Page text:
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Agaliha
June 24th, 2008, 02:18 AM
I. URAGAVAGGA.




1. URAGASUTTA.



The Bhikkhu who discards all human passions is compared to a snake that casts his skin.--Text and translation in Fr. Spiegel's Anecdota Pâlica.
1. He who restrains his anger when it has arisen, as (they) by medicines (restrain) the poison of the snake spreading (in the body), that Bhikkhu leaves this and the further shore, as a snake (quits its) old worn out skin. (1)

2. He who has cut off passion entirely, as (they cut off) the lotus-flower growing in a lake, after diving (into the water), that Bhikkhu leaves this and the further shore, as a snake (quits its) old worn out skin. (2)

3. He who has cut off desire entirely, the flowing, the quickly running, after drying it up, that Bhikkhu leaves this and the further shore, as a snake (quits its) old worn out skin. (3)

4. He who has destroyed arrogance entirely, as the flood (destroys) a very frail bridge of reeds, that Bhikkhu leaves this and the further shore, as a snake (quits its) old worn out skin. (4)

5. He who has not found any essence in the existences, like one that looks for flowers on fig-trees, that Bhikkhu leaves this and the further shore, as a snake (quits its) old worn out skin. (5)

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6. He in whose breast there are no feelings of anger, who has thus overcome reiterated existence, that Bhikkhu leaves this and the further shore, as a snake (quits its) old worn out skin. (6)

7. He whose doubts are scattered, cut off entirely inwardly, that Bhikkhu leaves this and the further shore, as a snake (quits its) old worn out skin. (7)

8. He who did not go too fast forward, nor was left behind, who overcame all this (world of) delusion, that Bhikkhu leaves this and the further shore, as a snake (quits its) old worn out skin. (8)

9. He who did not go too fast forward, nor was left behind, having seen that all this in the world is false, that Bhikkhu leaves this and the further shore, as a snake (quits its) old worn out skin. (9)

10. He who did not go too fast forward, nor was left behind, being free from covetousness, (seeing) that all this is false, that Bhikkhu leaves this and the further shore, as a snake (quits its) old worn out skin. (10)

11. He who did not go too fast forward, nor was left behind, being free from passion, (seeing) that all this is false, that Bhikkhu leaves this and the further shore, as a snake (quits its) old worn out skin. (11)

12. He who did not go too fast forward, nor was left behind, being free from hatred, (seeing) that all this is false, that Bhikkhu leaves this and the further shore, as a snake (quits its) old worn out skin. (12)

13. He who did not go too fast forward, nor was left behind, being free from folly, (seeing) that all this is false, that Bhikkhu leaves his and the further shore, as a snake (quits its) old worn out skin. (13)

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14. He to whom there are no affections whatsoever, whose sins are extirpated from the root, that Bhikkhu leaves this and the further shore, as a snake (quits its) old worn out skin. (14)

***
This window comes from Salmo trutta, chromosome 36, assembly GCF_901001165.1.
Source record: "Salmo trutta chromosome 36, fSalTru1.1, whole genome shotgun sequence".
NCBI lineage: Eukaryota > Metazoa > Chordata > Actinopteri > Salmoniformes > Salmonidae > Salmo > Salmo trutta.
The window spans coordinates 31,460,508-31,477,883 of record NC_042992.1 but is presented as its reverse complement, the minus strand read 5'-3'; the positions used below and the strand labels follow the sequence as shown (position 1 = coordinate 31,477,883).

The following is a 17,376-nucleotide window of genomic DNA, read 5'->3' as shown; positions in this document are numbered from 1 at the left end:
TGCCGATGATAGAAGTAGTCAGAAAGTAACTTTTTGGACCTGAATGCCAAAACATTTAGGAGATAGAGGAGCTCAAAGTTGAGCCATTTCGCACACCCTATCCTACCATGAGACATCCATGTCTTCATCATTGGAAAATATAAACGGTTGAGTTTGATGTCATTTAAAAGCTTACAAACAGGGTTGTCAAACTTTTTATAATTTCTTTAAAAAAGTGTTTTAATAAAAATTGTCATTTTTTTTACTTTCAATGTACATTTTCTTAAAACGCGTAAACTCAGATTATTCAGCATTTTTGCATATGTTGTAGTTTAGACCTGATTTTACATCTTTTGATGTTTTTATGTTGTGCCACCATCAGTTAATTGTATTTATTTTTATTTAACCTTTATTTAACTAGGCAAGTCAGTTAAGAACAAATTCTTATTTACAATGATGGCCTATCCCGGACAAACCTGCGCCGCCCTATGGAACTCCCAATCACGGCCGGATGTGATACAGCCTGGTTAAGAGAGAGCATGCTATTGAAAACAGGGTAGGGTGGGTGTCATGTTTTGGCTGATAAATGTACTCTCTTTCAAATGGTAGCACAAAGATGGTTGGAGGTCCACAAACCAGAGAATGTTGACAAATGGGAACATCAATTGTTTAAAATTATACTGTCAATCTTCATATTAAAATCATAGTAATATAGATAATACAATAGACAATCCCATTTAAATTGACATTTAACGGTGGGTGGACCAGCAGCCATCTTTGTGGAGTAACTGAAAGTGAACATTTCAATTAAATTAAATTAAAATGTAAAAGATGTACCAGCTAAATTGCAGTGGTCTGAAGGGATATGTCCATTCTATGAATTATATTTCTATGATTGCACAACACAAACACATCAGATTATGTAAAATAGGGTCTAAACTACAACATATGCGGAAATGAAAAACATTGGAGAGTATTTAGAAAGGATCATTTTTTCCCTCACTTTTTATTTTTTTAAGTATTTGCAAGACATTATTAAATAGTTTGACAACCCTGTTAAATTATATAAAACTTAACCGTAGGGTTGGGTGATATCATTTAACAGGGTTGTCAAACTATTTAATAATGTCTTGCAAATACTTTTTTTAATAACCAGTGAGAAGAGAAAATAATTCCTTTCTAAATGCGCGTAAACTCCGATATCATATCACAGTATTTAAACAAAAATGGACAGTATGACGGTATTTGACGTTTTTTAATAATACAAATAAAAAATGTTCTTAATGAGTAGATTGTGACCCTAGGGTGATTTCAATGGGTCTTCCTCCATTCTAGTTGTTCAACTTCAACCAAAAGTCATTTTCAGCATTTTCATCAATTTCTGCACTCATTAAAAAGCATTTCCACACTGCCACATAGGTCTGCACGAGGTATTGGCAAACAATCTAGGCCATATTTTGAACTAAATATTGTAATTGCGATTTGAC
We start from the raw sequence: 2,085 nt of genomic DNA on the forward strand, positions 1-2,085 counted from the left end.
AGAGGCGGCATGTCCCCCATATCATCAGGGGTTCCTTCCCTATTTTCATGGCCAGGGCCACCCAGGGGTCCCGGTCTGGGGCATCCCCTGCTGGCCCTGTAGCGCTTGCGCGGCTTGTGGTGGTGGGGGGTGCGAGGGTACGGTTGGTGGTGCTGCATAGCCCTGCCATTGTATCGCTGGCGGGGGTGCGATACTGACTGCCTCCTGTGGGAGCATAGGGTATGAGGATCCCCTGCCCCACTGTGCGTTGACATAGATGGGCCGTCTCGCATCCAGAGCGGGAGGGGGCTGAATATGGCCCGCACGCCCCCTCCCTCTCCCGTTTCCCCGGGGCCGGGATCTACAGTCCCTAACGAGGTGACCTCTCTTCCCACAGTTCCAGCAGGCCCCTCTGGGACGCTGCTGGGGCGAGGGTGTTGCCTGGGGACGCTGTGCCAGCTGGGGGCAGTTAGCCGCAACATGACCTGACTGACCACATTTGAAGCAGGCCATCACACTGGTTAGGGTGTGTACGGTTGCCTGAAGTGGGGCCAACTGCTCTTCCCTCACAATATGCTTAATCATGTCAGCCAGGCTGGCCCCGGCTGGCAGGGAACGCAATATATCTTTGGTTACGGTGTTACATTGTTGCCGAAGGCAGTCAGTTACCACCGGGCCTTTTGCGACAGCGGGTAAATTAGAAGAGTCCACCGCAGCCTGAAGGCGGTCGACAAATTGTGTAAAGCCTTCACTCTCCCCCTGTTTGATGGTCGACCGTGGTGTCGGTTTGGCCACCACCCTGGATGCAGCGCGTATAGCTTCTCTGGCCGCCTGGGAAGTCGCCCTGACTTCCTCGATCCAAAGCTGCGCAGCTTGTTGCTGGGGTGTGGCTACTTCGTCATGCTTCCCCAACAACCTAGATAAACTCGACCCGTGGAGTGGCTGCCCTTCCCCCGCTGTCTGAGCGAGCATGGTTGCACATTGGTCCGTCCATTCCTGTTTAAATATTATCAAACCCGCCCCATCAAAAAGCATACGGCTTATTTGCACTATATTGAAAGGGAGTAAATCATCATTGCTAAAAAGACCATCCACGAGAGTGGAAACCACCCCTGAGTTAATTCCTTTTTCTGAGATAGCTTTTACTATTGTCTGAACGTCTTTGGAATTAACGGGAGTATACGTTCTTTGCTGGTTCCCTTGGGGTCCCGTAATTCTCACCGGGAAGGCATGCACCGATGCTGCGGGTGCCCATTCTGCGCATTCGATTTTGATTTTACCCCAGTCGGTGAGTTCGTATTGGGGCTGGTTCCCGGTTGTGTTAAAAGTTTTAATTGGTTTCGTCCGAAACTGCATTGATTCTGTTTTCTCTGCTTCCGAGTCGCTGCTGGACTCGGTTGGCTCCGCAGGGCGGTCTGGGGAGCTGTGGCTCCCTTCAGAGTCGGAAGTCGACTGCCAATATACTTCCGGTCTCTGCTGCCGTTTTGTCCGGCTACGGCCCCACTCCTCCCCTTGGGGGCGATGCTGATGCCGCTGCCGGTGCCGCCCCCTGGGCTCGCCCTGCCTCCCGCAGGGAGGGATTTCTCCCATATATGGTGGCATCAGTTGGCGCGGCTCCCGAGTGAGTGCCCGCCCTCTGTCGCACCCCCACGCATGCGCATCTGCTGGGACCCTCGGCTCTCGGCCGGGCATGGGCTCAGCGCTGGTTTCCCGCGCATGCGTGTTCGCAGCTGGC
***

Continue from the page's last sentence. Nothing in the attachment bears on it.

15. He to whom there are no (sins) whatsoever originating in fear, which are the causes of coming back to this shore, that Bhikkhu leaves this and the further shore, as a snake (quits its) old worn out skin. (15)

16. He to whom there are no (sins) whatsoever originating in desire, which are the causes of binding (men) to existence, that Bhikkhu leaves this and the further shore, as a snake (quits its) old worn out skin. (16)

17. He who, having left the five obstacles, is free from suffering, has overcome doubt, and is without pain, that Bhikkhu leaves this and the further shore. as a snake (quits its) old worn out skin. (17)

Uragasutta is ended.


2. DHANIYASUTTA.



A dialogue between the rich herdsman Dhaniya and Buddha, the one rejoicing in his worldly security and the other in his religious belief.--This beautiful dialogue calls to mind the parable in the Gospel of S. Luke xii.16 (http://sacred-texts.com/bib/kjv/luk.htm#12:16).
1. 'I have boiled (my) rice, I have milked (my cows),'--so said the herdsman Dhaniya,--'I am living together with my fellows near the banks of the Mahî (river), (my) house is covered, the fire is kindled: therefore, if thou like, rain, O sky!' (18)

2. 'I am free from anger, free from stubbornness,'--so said Bhagavat,--'I am abiding for one night near the banks of the Mahî (river), my house

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is uncovered, the fire (of passions) is extinguished: therefore, if thou like, rain, O sky!' (19)

3. 'Gad-flies are not to be found (with me),'--so said the herdsman Dhaniya,--'in meadows abounding with grass the cows are roaming, and they can endure rain when it comes: therefore, if thou like, rain, O sky!' (20)

4. '(By me) is made a well-constructed raft,'--so said Bhagavat,--'I have passed over (to Nibbâna), I have reached the further bank, having overcome the torrent (of passions); there is no (further) use for a raft: therefore, if thou like, rain, O sky!' (21)

5. 'My wife is obedient, not wanton,'--so said the herdsman Dhaniya,--'for a long time she has been living together (with me), she is winning, and I hear nothing wicked of her: therefore, if thou like, rain, O sky!' (22)

6. 'My mind is obedient, delivered (from all worldliness),'--so said Bhagavat,--'it has for a long time been highly cultivated and well-subdued, there is no longer anything wicked in me: therefore, if thou like, rain, O sky!' (23)

7. 'I support myself by my own earnings,'--so said the herdsman Dhaniya,--'and my children are (all) about me, healthy; I hear nothing wicked of them: therefore, if thou like, rain, O sky!' (24)

8. 'I am no one's servant,'--so said Bhagavat,--'with what I have gained I wander about in all the world, there is no need (for me) to serve: therefore, if thou like, rain, O sky!' (25)